I am most comfortable when I am doing something I already know how to do well. Or, if it’s new, have had time to research and methodically tackle the learning curve. Whether it is checking online prices at six stores before ordering a gift, or reading reviews to see which air mattress people like best, I feel a little lost if I try to make the decision before I’ve put in the work. We live in an age of technology and communication that makes it possible to find out something about everything if you know where to look. Heck, you don’t even need to know where to look most of the time, Google does that for you. So I almost feel like I’ve wasted the information if I don’t take advantage of what is out there before I go forward.
I’m not trying to compare preparing for a new baby to picking an air mattress, but when I was pregnant with my oldest, my approach was no different. I read books. I searched reviews, and I compared prices. My way of feeling like I was prepared (HA!) was to absorb as much information as I could. Except I skipped the section in “What to Expect When You’re Expecting” that covered emergency situations, special nurseries, and what could go wrong, because I figured it would cause me unnecessary anxiety. Everything was normal, no reason to take time reading that. And then my son was born seven weeks early and spent three weeks in the hospital before he came home. So, yeah, so much for being prepared. For anything.
Fast forward a few months to new-mom me, sitting in the nursing mothers’ room at work, pumping and using my time to catch up on parenting magazines that I didn’t otherwise have time to read. More research. More learning. More being prepared for all the things I hadn’t experienced before. I picture that little room and those big anxieties and can’t do anything but shake my head and feel something like pity. I want to both hug her and tell her she is enough and then shake her and tell her to sleep. Because when you have a newborn, yes, you CAN fall asleep while you’re that uncomfortable.
I don’t remember the day that I finally figured it out. It probably was a gradual process and then one day I just let it go. But at some point I recognized that those magazines, those smiling, well-rested faces staring back at me from the pictures of perfectly assembled Tuesday snacks made entirely of raw, organic, natural ingredients picked from the backyard, were making me crazy. Instead of seeing them as interesting examples, idea generators, or cautionary tales, I saw them as challenges, as the standard I was failing to reach, as the voice in my head telling me I must be doing something wrong. But, you know what? I was an idiot. I was a sleep-deprived, overwhelmed lunatic. I was trying to take control of a life so completely out of control by searching for the answers in the words of imagined experts. I was missing completely the expert I should have been trusting the most: me.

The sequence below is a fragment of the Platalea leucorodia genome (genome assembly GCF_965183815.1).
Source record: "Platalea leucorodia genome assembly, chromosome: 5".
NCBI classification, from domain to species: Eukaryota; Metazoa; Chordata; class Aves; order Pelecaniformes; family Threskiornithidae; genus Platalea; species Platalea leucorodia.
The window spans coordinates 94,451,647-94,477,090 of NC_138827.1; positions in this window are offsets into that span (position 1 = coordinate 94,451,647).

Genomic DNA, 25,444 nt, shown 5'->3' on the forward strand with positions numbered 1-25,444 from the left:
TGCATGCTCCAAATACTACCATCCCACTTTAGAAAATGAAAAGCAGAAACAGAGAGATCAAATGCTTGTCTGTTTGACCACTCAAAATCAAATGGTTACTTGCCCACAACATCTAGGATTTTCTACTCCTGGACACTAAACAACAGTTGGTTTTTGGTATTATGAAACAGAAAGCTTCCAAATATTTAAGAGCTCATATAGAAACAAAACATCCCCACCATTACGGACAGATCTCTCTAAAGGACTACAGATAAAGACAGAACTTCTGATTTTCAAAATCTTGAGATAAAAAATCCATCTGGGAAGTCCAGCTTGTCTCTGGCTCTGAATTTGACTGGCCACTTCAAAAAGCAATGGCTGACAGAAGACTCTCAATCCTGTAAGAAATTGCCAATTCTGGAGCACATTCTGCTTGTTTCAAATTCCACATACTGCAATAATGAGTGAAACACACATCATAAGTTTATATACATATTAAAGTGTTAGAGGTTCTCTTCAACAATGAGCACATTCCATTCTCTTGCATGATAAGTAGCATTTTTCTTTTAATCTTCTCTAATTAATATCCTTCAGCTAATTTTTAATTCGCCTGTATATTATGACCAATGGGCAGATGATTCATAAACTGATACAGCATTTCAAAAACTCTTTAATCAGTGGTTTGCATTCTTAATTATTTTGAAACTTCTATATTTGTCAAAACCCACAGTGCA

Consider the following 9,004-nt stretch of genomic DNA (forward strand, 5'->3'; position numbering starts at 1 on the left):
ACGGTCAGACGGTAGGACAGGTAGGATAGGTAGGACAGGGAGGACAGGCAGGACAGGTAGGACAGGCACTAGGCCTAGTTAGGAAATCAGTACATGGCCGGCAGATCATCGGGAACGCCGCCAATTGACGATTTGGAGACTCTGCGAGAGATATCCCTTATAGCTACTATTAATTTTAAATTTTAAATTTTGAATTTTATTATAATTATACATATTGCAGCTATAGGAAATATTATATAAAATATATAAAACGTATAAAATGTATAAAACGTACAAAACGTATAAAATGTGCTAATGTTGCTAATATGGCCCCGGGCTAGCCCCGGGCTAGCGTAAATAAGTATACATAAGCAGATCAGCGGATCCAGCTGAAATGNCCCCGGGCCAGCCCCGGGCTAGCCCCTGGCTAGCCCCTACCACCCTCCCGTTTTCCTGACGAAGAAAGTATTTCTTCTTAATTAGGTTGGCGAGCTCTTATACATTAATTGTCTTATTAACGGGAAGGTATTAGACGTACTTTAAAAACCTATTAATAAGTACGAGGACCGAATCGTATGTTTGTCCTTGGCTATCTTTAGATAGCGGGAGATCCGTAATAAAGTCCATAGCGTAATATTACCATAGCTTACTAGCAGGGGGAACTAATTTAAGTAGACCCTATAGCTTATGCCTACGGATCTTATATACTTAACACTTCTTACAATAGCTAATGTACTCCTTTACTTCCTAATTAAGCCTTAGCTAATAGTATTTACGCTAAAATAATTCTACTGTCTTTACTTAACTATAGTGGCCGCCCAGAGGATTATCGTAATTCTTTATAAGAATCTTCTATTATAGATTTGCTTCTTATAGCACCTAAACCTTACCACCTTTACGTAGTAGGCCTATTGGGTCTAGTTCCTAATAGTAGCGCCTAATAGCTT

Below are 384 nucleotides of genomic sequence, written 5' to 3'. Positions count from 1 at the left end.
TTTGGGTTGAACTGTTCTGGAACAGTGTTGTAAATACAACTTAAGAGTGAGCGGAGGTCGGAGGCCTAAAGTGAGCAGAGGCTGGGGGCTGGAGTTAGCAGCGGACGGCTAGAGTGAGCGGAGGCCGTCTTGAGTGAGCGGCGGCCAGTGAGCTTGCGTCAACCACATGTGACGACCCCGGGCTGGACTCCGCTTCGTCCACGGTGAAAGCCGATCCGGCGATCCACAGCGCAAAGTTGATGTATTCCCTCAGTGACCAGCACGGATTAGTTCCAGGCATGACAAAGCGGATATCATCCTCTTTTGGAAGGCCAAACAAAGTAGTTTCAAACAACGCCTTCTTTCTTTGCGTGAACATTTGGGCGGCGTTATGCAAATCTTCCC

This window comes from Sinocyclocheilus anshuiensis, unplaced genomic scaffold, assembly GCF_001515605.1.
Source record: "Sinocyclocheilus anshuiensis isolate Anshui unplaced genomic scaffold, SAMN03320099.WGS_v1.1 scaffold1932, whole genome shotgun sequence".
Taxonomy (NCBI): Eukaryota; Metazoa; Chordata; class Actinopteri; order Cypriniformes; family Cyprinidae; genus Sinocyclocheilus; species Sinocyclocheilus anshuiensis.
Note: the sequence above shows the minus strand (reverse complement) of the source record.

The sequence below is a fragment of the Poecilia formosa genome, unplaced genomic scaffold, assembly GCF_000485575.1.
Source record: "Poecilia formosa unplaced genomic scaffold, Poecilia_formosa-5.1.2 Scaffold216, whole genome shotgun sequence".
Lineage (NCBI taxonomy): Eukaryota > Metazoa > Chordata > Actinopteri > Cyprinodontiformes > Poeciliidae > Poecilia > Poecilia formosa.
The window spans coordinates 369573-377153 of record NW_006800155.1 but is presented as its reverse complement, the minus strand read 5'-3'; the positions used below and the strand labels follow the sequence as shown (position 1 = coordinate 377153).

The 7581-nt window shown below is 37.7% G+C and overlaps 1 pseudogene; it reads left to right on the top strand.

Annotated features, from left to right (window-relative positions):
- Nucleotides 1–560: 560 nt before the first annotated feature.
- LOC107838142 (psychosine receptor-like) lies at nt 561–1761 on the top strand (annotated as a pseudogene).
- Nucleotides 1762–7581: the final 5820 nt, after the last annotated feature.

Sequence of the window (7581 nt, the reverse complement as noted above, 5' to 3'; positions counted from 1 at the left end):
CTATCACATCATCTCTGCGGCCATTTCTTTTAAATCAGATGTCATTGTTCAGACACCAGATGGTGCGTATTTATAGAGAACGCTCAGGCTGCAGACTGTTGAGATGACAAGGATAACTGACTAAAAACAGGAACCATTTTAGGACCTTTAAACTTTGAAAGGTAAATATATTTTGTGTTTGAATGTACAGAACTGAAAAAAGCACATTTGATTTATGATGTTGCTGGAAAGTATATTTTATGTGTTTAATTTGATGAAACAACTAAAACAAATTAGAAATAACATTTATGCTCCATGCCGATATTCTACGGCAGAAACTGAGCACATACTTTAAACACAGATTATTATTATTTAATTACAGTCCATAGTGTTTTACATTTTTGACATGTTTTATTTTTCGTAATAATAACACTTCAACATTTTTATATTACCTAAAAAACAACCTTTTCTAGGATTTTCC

I am not discounting the advice of mothers who have been through it before. I mean, here I am, a mom who has been through this before, sharing what I learned. There are millions of us. I am not discounting the research being done by well-educated scientists and researchers. In fact, I put a lot of weight in what they all have to say. And I know there are times when we all have to reach out to someone who has gone through our experience just to hear hope. I can’t even count the number of times someone has said exactly what I needed to hear, to know, to understand, to make it through the next parenting crisis. What I am saying, is no matter where you are seeking your information, the most important thing is this: you are enough, and you, YOU, will figure out what is going to work best. Get all the help you want and need, but put it through the filter of the expert you are in knowing your child/children. My mistake with my oldest was assuming from the start that I was not the right person, I couldn’t possibly be the one who knows best, and someone else would have to teach me. I wish I could pinpoint what happened to change that, but I can’t. I just know that eventually I tossed that stack of magazines and stopped my subscriptions. Over time I asked for help and used it as a tool in my own decision making, instead of just doing whatever that help told me. I smiled and nodded politely when unsolicited help came around. (That skill was applied ad nauseam when my twins were on the way, mostly with all of the people who told very-pregnant me that they always wished they could have twins). I gave myself the credit I deserved as the best mom for my kids.
I still have anxiety and mommy guilt about the decisions I make every day, but that’s just par for the course for me. I like to think that those feelings make me think and be intentional as much as possible, and make me better. But, thankfully, I no longer let those magazines get to me. I’ll even pick one up every now and again, appreciate the creativity it took for someone else to make a 34-ingredient sugar-free brownie that provides a full-day’s serving of vegetables, and then throw Bean a pre-made factory granola bar, guilt-free, as we go outside to have fun together.